Nexus One's biggest challenge isn't iPhone; it's Google's online-only sales model

Nexus One's biggest challenge isn't iPhone; it's Google's online-only sales model

Summary: If Google wants to advance Android and put devices like the Nexus One up against the iPhone, it needs to dump that online-only sales model.


For a while now, I've been waiting for the iPhone to make its way to Verizon. I've been out of contract for a while now but had been holding out for the iPhone before signing up for two more years under the Verizon plan. The wait for the iPhone got pretty old, pretty fast so I'm kind of over that already. Waiting for iPhone, I got used to using Android devices - and I'm pretty much sold on the experience.

I wasn't much of a fan of the Motorola Droid - not because it's not a good phone but because I don't care for the bulkiness of slide-out physical keyboards. I prefer the touch screen, which was one of the things I found appealing about the iPhone. Maybe that's why I took to the Nexus One (for T-Mobile) during my trail period with it.

Also see: Googling Google: Google's online-only phone selling model has failed

Now, here's where I'm stuck: I had every intention of signing up with Verizon for two more years when Google announced that the Nexus One would be available on Verizon's network in the Spring - now just days away. But now I'm having second thoughts - quite frankly - because I don't want to buy it from Google. I want to buy it from Verizon.

It's not that I like one company over the other or that I'm anti-ecommerce. Plain and simple: Verizon has a store - an old-school bricks-and-mortar store with real employees, people who I can talk to face-to-face when things go wrong, people who can reset things or swap things out or even suggest a good cover for the device.  These stores are convenient, littered about the cities everywhere, with locations always within driving distance of where I am.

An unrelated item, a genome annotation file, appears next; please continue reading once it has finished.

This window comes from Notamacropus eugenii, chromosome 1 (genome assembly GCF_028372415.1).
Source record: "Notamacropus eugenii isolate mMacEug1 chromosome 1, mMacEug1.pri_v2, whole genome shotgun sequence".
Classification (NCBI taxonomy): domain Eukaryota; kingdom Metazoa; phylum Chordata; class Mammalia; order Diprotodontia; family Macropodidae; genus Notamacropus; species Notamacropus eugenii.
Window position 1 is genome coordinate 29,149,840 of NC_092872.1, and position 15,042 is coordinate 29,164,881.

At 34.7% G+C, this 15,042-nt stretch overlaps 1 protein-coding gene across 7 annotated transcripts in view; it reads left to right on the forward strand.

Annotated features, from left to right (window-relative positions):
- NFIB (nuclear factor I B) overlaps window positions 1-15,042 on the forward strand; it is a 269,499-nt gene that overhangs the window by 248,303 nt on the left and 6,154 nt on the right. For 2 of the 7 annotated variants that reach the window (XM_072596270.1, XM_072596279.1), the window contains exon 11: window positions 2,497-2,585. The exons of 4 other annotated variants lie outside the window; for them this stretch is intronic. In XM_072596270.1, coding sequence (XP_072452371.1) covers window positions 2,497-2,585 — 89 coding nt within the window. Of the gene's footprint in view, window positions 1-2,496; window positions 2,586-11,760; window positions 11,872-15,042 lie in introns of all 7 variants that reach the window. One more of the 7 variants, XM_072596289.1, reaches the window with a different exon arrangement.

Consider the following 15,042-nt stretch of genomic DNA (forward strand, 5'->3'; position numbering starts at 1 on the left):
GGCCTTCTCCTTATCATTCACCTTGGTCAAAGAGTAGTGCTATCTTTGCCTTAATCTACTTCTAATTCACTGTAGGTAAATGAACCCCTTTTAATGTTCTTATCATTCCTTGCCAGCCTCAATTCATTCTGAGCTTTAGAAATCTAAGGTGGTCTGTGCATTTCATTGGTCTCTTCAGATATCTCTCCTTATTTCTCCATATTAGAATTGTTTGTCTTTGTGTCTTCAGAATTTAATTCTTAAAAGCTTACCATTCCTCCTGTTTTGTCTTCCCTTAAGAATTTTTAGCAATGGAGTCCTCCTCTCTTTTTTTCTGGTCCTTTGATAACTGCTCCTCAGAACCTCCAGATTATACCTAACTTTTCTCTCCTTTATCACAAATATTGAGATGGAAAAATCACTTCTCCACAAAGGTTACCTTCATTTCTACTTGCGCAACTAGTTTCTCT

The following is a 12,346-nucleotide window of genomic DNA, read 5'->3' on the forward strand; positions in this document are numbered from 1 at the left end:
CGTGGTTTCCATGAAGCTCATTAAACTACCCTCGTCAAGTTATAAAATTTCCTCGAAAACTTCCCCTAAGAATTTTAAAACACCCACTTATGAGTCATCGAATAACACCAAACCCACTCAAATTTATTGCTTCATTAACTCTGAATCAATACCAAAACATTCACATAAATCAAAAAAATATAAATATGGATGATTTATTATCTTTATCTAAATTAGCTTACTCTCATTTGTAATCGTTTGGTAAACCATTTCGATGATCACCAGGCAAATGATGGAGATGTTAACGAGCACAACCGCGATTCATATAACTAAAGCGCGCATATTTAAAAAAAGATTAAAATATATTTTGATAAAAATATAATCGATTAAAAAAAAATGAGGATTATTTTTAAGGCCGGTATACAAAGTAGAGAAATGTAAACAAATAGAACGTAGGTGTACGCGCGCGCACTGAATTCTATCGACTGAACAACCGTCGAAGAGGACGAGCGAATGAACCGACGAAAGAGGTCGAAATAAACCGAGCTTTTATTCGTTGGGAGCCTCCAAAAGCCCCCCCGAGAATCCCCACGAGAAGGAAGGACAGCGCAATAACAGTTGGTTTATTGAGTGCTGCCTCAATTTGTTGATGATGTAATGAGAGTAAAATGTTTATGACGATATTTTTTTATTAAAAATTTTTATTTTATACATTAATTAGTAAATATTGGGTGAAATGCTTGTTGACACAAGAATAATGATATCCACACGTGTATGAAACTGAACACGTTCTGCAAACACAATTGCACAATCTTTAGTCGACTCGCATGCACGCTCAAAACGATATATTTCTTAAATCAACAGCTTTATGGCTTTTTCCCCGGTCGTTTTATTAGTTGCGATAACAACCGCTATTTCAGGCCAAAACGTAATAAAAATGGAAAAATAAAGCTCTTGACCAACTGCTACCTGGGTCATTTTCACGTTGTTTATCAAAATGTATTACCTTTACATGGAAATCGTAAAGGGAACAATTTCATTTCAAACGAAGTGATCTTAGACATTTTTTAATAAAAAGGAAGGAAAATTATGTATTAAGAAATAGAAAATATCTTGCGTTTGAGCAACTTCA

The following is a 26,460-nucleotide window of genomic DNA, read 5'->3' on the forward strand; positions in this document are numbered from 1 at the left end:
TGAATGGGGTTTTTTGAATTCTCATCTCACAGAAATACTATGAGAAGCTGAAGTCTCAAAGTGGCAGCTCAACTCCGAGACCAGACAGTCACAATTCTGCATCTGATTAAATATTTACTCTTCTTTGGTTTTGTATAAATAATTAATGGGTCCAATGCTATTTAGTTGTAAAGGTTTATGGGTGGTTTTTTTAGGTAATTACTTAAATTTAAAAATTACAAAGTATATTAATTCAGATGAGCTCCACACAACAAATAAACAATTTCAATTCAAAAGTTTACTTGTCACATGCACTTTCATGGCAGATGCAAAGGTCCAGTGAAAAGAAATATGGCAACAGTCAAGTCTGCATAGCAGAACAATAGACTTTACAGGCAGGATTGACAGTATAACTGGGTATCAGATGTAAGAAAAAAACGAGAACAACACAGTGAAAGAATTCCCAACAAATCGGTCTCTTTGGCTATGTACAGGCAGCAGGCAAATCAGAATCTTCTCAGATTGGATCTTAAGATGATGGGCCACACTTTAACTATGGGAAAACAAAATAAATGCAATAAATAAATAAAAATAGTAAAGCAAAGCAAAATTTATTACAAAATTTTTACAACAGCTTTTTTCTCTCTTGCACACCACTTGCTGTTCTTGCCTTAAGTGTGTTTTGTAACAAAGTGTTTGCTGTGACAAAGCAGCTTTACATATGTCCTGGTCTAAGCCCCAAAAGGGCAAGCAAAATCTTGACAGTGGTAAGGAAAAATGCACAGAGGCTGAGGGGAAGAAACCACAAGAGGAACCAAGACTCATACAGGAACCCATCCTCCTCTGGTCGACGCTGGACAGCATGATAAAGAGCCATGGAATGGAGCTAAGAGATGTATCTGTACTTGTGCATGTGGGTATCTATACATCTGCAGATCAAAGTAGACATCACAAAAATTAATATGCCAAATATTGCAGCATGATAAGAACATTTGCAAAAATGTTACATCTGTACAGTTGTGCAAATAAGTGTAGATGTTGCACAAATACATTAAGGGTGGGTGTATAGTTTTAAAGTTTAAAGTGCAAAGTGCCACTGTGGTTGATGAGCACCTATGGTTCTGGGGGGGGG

You see, I'm an instant gratification kind of guy (it's one of the reasons I carry a smartphone.) If something needs fixing or replacing, I'm hopping into my truck and heading to that store so someone can get it fixed or replaced right now. I'm not looking to send off an e-mail help ticket and wait for the UPS driver.

Also see: Google, Nexus One and the customer service risk

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I've said it before and I'll say it again. Google should not be in the business of selling smartphones. Develop that software, integrate those other tools, enhance the user interfaces and, yeah, give more than two cents when it comes to things like design and pricing. But leave the sales, marketing and support to the carriers. (Oh, and don't even get me started on the that whole separate equipment recovery fee that Google charges - in addition to what the carriers charge.)

Also see: Google's $350 ETF makes sense to bean counters; Annoys customers

Sure, Apple does all of that and more - but that's Apple. Google should focus on what Google does best and leave all of those other details to the manufacturers. To try to take on too much will only slow down the momentum. In a post late yesterday, Garett Rogers points to a Goldman Sachs report that reduced sales estimates of the Nexus One for 2010 - from 3.5 million down to 1 million.


The reason? The reports says that one possibility is "limited marketing and customer service challenges." Google can benefit from a launch with multiple carriers - both in the U.S. and overseas. Assuming that 1) Google rolls out a second handset, 2) markets it more aggressively and 3) makes it available offline, then it can potentially sell 2 million per year in 2011 and beyond, the report said.

If anyone over at the Googleplex is listening, for what it's worth, I'd much rather walk into a Verizon store later this month so I can walk out with a new Nexus One - up and running today, not arriving via UPS tomorrow.

Topics: Mobility, Google, Hardware, iPhone, Smartphones, Verizon

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  • Nexus One- A Superphone